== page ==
Kynect has been focusing their outreach on the 285,000 people who were uninsured in Kentucky in 2015, as well as the 51,000 CO-OP members who had to find new coverage for 2016 (more details below). Kynect is focusing extra outreach on 18 counties (mostly in the western and south-central parts of the state) where the uninsured rate is highest. Of the 285,000 people who were still uninsured in 2015 in Kentucky, 43 percent are eligible for Medicaid under Kentucky’s expanded eligibility guidelines.
Kynect also debuted a new plan selection tool for consumers to use during the 2016 open enrollment period. The tool helps shoppers compare medical costs across various plans, and determine which ones would be the best fit for each enrollee.
Kentucky Health CO-OP folds
On October 9, Kentucky Health Cooperative announced that they would cease operations by the end of 2015, and would not offer plans for sale during open enrollment for 2016 coverage. At that point, the CO-OP had about 51,000 members, all of whom had to secure coverage with another carrier for 2016. Former CO-OP members have a 60 day special enrollment period triggered by loss of coverage, that extends until February 29. Loss of coverage allows an applicant to enroll at any point in the month and still get coverage effective the first of the following month. So former CO-OP members can enroll in a plan at late as January 31 and still get a February 1 effective date, as long as they indicate that they’re enrolling using a special enrollment period, and not general open enrollment. They also have the option to enroll in a plan during February and get a March 1 effective date.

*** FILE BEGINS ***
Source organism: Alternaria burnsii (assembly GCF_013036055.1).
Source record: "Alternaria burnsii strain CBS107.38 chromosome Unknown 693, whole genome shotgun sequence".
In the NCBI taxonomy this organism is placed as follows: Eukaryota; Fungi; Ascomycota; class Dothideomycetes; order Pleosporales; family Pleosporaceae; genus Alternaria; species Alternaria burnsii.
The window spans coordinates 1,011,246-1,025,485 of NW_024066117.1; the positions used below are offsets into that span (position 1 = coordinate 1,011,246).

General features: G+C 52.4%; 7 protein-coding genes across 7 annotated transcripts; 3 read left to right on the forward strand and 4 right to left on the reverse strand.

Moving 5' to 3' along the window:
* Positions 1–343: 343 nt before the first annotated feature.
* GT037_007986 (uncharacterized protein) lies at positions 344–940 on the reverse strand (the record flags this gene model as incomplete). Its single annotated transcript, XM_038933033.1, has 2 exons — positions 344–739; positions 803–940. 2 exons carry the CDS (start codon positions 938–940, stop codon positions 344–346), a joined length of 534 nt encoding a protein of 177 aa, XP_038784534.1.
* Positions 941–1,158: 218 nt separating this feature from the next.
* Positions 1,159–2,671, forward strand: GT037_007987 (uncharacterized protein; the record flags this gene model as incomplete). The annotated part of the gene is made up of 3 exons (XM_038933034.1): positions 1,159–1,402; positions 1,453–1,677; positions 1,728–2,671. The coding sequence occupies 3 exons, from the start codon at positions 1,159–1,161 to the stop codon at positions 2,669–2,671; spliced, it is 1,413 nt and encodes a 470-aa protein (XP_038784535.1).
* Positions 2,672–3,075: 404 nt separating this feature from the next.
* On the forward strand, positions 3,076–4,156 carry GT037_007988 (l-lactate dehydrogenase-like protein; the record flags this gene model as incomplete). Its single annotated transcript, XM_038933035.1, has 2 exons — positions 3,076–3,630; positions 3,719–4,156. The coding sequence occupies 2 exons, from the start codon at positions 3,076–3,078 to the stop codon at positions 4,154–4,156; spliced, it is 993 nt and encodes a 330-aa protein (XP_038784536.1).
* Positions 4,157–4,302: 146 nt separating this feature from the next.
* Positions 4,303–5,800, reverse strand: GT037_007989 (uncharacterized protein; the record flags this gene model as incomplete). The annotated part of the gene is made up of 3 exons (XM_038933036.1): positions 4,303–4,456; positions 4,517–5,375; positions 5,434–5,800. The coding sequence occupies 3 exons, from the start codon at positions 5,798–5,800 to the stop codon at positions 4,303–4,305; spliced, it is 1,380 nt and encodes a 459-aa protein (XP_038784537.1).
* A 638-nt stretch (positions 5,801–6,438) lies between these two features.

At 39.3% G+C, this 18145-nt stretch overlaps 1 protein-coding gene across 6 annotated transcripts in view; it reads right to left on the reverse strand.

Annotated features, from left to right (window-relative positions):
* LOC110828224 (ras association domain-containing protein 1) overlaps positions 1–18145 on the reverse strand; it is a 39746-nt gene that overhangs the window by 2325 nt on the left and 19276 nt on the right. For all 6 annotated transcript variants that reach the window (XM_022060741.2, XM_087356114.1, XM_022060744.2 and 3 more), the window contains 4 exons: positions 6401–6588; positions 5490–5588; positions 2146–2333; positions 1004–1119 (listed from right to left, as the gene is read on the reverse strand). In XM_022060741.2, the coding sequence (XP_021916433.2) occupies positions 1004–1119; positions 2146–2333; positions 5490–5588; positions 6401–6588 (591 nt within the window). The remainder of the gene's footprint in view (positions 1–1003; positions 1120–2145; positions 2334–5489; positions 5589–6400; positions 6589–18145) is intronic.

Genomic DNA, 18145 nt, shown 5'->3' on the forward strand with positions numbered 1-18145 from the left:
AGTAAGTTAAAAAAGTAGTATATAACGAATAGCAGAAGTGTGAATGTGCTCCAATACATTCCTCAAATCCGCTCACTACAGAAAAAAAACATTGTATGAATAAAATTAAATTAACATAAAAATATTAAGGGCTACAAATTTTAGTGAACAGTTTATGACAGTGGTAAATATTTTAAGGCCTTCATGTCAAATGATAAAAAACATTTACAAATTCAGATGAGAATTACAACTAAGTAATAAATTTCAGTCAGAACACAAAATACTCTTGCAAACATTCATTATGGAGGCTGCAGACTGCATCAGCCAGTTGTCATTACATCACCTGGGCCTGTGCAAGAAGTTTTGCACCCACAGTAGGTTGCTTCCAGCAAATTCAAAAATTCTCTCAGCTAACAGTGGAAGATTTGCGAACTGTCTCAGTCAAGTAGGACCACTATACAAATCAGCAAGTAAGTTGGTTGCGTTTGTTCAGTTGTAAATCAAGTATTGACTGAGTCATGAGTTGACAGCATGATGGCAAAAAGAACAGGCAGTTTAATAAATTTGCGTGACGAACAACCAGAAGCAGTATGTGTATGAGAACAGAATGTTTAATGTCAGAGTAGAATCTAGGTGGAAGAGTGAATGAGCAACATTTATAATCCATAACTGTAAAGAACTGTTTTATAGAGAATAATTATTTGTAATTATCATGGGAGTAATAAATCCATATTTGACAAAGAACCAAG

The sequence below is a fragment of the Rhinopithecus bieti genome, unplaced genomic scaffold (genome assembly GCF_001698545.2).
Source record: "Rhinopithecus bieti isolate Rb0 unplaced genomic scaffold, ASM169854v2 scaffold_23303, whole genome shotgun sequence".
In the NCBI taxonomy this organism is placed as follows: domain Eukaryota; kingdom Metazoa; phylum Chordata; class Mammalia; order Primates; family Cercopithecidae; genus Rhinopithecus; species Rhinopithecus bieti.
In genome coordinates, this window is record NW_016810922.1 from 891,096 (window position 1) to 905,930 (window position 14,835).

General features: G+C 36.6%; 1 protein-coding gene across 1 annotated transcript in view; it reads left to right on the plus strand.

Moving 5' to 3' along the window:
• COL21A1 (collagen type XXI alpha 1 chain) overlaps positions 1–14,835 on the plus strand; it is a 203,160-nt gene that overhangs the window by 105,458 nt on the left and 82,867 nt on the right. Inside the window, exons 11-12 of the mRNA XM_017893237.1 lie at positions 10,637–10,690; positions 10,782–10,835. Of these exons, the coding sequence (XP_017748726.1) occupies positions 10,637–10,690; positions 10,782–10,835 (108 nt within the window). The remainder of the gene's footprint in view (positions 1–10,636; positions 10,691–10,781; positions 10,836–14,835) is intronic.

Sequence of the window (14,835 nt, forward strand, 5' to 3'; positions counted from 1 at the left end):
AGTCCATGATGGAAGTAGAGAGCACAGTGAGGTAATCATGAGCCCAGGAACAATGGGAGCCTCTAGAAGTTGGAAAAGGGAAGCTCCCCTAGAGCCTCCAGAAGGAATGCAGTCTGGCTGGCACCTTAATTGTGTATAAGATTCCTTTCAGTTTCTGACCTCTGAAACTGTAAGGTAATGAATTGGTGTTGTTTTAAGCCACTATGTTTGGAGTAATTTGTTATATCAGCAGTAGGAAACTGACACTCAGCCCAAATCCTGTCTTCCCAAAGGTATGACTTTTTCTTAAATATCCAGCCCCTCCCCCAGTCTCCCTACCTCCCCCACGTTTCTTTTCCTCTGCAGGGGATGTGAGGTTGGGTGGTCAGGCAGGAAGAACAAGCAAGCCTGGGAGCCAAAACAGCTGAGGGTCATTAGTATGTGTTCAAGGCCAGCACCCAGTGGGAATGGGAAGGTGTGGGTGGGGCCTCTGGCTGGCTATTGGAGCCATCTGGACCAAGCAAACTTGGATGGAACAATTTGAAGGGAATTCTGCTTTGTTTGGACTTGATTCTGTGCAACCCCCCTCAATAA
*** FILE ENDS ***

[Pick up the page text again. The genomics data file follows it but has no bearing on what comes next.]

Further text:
Kentucky Health CO-OP’s demise was cemented when the federal government announced on October 1 that risk corridor payments nationwide would be just 12.6 percent of the expected amount. Risk corridors are one of the ACA’s mechanisms for ensuring that carriers are on a somewhat level playing field in the first few years of ACA implementation. In 2014, 2015, and 2016, carriers that experience lower-than-expected claims pay into the risk corridors fund, while carriers that experience higher-than-expected claims receive payouts from the fund. If the latter exceeded the former, the idea was that the government would make up the shortfall. And in the opposite scenario, the government would get to keep the overage.